[systemd-devel] RFC: user session lifetimes vs. $DISPLAY
mztabzr at 0pointer.de
Tue Mar 5 13:03:40 PST 2013
On Mon, 18.02.13 20:13, Simon McVittie (simon.mcvittie at collabora.co.uk) wrote:
> On 18/02/13 19:08, Kok, Auke-jan H wrote:
> > On Mon, Feb 18, 2013 at 4:38 AM, Simon McVittie
> > <simon.mcvittie at collabora.co.uk> wrote:
> >> It looks as though the intention is [...]
> >> I have one XDG_RUNTIME_DIR, one 'systemd
> >> --user' instance (as per systemd's TODO: started by logind using
> >> user at .service, on behalf of pam_systemd) and one 'dbus-daemon --session'
> >> instance (presumably started by that 'systemd --user').
> > Ideally, we'd have one `systemd --user` survive throughout the entire sequence.
> > I believe that the DBus bits are properly in place to have one single
> > user bus per user session.
> To be completely clear: what exactly do you mean by "per user session"
> here? Is a "user session" a login1.Session, or a login1.User?
> If I upstream the dbus.service, dbus.socket from user-session-units into
> dbus, then we have exactly one `dbus-daemon --session` per `systemd
> --user`. If one `systemd --user` spans the whole lifetime of a
> login1.User, that's one `dbus-daemon --session` across one or more login
My original idea would be to have one user dbus.service + dbus.socket
for each user session that is run from the user systemd, and invokes
dbus-daemon --user. Of course, "dbus-daemon --user" doesn't exist
now... (see other mail).
> I'm not sure how much that would actually help. GDM and other display
> managers currently consider the lifetime of the session to be defined by
> the lifetime of a process (which, for GNOME, is gnome-session). In
> principle it would be possible to make that process be "start
> gnome-session@:0.service on the user systemd, and when it exits, exit",
> but I'm not sure that really gains us anything over GDM just running
> gnome-session! It seems more useful to get session D-Bus services
> systemd-activated, then use those whenever possible (so that systemd
> --user can run them on-demand, perhaps starting as soon as the PAM
> session opens).
My general suggestion is that applications should generally die if their
display goes away (libX11 already enforces this...).
Having a "gnome-session.service" BTW sounds like a stop-gap though. My
intention is to move the service management bit of gnome-session into
systemd (or a generator for it), and then move the rest of it into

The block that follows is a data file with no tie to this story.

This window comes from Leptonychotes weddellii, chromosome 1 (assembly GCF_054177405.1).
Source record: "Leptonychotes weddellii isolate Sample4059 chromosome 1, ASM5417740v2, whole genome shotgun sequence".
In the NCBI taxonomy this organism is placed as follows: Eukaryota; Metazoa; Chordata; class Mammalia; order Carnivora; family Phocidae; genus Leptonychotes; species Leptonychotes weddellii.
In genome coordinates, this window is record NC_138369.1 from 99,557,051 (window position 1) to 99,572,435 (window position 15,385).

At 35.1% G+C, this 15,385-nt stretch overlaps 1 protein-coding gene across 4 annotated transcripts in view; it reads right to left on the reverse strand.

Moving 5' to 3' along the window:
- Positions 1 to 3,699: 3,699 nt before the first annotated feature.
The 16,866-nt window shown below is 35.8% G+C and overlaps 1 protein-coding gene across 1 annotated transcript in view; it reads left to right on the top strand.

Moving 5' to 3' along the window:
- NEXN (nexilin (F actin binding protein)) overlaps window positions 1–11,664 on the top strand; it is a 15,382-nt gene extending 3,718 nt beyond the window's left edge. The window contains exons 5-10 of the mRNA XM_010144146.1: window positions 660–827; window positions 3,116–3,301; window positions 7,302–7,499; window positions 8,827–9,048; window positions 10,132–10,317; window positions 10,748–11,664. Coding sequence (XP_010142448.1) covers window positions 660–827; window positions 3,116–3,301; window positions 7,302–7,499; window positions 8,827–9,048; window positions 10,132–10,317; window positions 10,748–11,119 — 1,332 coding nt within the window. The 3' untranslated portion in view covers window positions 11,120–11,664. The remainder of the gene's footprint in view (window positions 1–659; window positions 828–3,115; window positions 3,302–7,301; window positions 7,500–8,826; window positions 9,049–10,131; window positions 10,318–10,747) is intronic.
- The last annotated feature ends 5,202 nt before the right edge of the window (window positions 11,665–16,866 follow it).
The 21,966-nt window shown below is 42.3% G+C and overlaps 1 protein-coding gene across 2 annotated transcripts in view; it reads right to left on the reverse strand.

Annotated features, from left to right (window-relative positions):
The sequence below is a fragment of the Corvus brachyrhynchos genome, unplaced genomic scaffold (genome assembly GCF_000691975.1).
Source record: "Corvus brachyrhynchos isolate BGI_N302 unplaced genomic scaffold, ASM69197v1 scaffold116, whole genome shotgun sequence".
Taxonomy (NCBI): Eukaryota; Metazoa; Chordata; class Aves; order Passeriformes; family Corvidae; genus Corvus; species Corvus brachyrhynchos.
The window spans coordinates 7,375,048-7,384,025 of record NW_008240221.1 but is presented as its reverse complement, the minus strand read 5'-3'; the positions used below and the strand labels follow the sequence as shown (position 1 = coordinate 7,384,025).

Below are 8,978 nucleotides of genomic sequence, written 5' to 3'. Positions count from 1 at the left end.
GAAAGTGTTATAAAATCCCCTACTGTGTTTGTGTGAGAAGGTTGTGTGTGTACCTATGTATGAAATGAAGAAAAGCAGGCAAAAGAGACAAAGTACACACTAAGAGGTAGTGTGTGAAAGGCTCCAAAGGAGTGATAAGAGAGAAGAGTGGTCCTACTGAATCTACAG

gnome-settings-daemon, and gnome-session would cease to exist, but I am
a bit speaking out of my ass here, since I didn't actually look in
detail what gnome-session currently consists of in detail.
> The next step might be to have a way for XDG applications (.desktop
> files) - or at least those that are one-at-a-time-per-user - to be
> systemd-activated, so that application launching happens through the
> user systemd.
Yeah, I would like to see an generator in systemd that converts XDG
.desktop files into systemd units. This should probably be a written in
GLib, to get the GNOME .desktop file parser into place. Genreally we are
a bit careful with glib code in PID 1 (due to OOM), but the nice thing
here is that generators are run out-of-process, so this should be fine.
> Having a `systemd --user` survive across multiple sessions does conflict
> with user-session-units' current assumptions: it would imply that
> default.target (or whatever target user at .service runs) cannot usefully
> depend on anything that's a GUI. xorg.target would also have to change
> (cope with an X11 display being passed in from outside the session, or
> be instanced, or something), but that's true for GDM anyway.
Not following here..
> No, you're right, it's one per (uid, seat) pair. So for multi-seat
> setups there'd certainly have to be some concept of "best X11 display"
> (most recently started?) in the environment of new activations.
I'd suggest not to support this. In GNOME I would simply not allow
multiple local graphical logins of the same user. Instead, the user
should get a nice box that he is already logged in elsewhere.
Lennart Poettering - Red Hat, Inc.
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